The visit was part of IMH’s community programme to provide on-going support to patients who have been discharged from the hospital. This is an excellent programme that should be expanded to reach out to as many patients as possible.

The  visitors were amazed at Doris’ recovery and were pleasantly surprised that my wife is an author of several books.

“Has anyone in Japan who has mental illness authored any books like my wife has, Dr Setoya?” I asked the Japanese psychiatrist.

“They  have written some articles and it has been published in journals. But no one has written any books. Your wife has done remarkably well. You are a good husband, Raymond,” Dr Setoya commended both of us.

Professor Liberman, a world famous psychiatrist who was the keynote speaker at the Asia Pacific Conference organised by IMH in October 2008, asked me how I have managed to help Doris become an author of several books. He was amazed at her talent. He agreed with me that “it's constant encouragement, constant motivation and constant support” that has enabled Doris to chart new directions in life. Prof Liberman suggested I join IMH and coach the staff there on recovery.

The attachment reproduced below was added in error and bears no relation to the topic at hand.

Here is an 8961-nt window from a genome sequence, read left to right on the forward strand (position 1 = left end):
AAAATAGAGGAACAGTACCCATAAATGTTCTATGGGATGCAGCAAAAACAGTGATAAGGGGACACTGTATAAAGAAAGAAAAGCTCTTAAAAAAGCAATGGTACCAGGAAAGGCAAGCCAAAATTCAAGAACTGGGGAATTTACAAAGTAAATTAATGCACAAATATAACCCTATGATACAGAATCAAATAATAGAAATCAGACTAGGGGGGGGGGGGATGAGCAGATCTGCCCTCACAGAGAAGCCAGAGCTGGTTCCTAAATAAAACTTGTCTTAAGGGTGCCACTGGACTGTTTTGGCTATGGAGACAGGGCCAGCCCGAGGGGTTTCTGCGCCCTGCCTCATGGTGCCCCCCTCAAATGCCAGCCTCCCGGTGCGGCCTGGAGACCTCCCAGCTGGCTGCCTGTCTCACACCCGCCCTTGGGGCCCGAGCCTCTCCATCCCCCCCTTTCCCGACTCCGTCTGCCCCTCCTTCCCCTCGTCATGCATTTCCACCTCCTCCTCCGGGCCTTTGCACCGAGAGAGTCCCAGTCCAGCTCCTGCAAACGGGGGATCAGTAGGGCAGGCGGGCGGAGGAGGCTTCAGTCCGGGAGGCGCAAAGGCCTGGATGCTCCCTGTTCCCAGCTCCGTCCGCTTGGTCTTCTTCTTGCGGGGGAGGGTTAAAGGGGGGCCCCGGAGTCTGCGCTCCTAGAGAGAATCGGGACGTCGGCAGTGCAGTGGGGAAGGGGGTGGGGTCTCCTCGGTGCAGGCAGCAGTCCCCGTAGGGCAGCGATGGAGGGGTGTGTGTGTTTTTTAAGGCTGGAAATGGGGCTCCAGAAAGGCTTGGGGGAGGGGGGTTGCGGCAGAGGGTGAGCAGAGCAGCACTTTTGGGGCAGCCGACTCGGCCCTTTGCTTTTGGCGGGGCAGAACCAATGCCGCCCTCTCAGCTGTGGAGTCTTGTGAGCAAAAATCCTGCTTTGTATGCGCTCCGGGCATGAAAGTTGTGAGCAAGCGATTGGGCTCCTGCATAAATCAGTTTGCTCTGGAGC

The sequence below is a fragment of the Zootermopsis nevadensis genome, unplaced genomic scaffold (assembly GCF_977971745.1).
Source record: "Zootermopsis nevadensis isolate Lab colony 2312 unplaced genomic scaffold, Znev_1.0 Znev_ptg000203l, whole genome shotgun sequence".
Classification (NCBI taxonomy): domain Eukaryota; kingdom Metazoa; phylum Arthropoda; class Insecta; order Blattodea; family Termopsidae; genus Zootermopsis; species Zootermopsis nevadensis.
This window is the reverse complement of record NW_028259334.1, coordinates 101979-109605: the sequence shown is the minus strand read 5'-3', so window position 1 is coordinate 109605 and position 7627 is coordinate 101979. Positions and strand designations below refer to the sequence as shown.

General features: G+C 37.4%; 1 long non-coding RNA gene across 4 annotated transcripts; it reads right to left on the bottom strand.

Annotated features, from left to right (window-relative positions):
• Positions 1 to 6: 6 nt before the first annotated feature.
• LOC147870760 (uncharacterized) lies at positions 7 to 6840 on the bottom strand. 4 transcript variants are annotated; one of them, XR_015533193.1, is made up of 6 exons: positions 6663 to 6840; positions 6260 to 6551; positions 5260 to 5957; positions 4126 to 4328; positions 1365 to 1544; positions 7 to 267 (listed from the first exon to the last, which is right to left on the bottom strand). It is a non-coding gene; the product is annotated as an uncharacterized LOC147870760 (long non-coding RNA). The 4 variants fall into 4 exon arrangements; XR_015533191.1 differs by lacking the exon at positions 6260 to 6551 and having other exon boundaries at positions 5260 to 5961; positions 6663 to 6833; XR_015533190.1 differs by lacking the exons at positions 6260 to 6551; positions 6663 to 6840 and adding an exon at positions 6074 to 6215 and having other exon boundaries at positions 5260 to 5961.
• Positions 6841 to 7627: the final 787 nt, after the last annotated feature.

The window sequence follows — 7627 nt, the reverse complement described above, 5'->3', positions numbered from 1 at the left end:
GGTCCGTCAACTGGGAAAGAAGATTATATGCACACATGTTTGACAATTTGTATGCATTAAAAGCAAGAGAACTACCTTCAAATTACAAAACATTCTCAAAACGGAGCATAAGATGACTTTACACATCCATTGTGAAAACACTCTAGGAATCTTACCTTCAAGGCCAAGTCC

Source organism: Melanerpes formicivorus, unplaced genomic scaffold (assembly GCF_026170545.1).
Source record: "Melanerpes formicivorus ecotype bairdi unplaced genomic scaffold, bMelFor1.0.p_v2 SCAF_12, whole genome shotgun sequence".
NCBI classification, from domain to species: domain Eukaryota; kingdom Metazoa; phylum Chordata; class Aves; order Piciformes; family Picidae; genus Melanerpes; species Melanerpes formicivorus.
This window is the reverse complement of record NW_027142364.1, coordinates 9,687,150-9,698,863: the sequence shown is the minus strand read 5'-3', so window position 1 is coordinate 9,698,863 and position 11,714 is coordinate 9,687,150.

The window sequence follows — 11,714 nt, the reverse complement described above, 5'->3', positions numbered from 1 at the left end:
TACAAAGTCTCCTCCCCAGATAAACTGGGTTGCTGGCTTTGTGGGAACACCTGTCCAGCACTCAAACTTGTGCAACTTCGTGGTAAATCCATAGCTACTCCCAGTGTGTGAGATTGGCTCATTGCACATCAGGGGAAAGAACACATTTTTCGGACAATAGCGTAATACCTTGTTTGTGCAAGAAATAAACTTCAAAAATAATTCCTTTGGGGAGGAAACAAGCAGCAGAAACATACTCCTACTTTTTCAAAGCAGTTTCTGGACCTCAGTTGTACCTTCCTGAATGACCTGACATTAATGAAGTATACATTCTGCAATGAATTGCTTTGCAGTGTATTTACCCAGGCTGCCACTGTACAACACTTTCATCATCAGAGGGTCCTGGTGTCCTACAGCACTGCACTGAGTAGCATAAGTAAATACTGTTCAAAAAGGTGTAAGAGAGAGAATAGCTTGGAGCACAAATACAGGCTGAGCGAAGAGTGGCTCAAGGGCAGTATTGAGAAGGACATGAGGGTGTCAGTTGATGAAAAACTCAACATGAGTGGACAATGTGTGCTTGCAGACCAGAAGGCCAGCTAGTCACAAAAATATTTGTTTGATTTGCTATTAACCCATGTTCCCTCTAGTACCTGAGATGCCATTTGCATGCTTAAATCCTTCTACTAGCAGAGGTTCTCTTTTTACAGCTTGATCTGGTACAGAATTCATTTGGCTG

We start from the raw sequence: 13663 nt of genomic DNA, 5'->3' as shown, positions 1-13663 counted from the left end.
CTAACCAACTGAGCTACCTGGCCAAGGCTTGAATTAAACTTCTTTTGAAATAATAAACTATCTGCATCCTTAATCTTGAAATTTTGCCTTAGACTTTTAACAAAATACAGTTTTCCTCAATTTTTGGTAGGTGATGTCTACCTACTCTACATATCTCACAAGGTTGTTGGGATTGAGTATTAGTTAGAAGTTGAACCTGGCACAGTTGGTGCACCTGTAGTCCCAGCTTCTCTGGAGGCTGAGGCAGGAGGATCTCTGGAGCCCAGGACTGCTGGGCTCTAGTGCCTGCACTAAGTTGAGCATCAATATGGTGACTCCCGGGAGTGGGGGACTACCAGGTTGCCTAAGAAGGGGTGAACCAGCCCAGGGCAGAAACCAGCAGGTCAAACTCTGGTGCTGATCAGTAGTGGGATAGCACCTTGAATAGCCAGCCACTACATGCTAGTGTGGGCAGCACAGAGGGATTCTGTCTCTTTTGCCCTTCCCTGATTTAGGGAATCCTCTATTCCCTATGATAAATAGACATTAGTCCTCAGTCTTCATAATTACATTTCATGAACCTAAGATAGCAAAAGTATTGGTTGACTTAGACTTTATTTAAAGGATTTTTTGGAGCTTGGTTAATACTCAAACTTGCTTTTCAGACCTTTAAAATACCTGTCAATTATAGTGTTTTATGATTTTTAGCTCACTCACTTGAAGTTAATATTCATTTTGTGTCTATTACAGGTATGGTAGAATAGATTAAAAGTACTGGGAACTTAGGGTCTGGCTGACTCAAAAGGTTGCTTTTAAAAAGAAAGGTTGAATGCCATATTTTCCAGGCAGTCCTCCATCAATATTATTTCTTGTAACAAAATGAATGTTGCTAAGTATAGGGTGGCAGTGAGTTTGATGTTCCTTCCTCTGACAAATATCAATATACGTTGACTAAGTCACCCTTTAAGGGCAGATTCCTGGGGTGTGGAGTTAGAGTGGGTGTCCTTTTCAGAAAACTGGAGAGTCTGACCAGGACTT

Many people, including caregivers who have come by our home or who have purchased and read Doris' books are pleasantly surprised by her talent. Doris, I believe can be a role model for all patients to emulate. This is why the Ministry of Health, the Health Promotion Board, IMH and all related agencies should promote her achievements.


Doris will be making contributions to this blog as I want her to come up in life. She will share some of her tasty dishes on this blog. This is very much her blog as it is mine.

In closing, I encourage anyone who is facing adversities or challenges in life, to be inspired by what Irish writer Oscar Wilde once said: “We are all in the gutter, but some of us are looking at the stars.” This famous quote was in fact what changed Doris' mind when she was sceptical about writing her very 1st book- “Cook with Love” .

Two days ago, Doris told me something which really uplifted me: " I want to write another cookbook, Ray. I am so encouraged by the support which many of my readers, especially the catholics, have given me."

You are welcome to give us your feedback/comments at this email address:
Raymond Anthony Fernando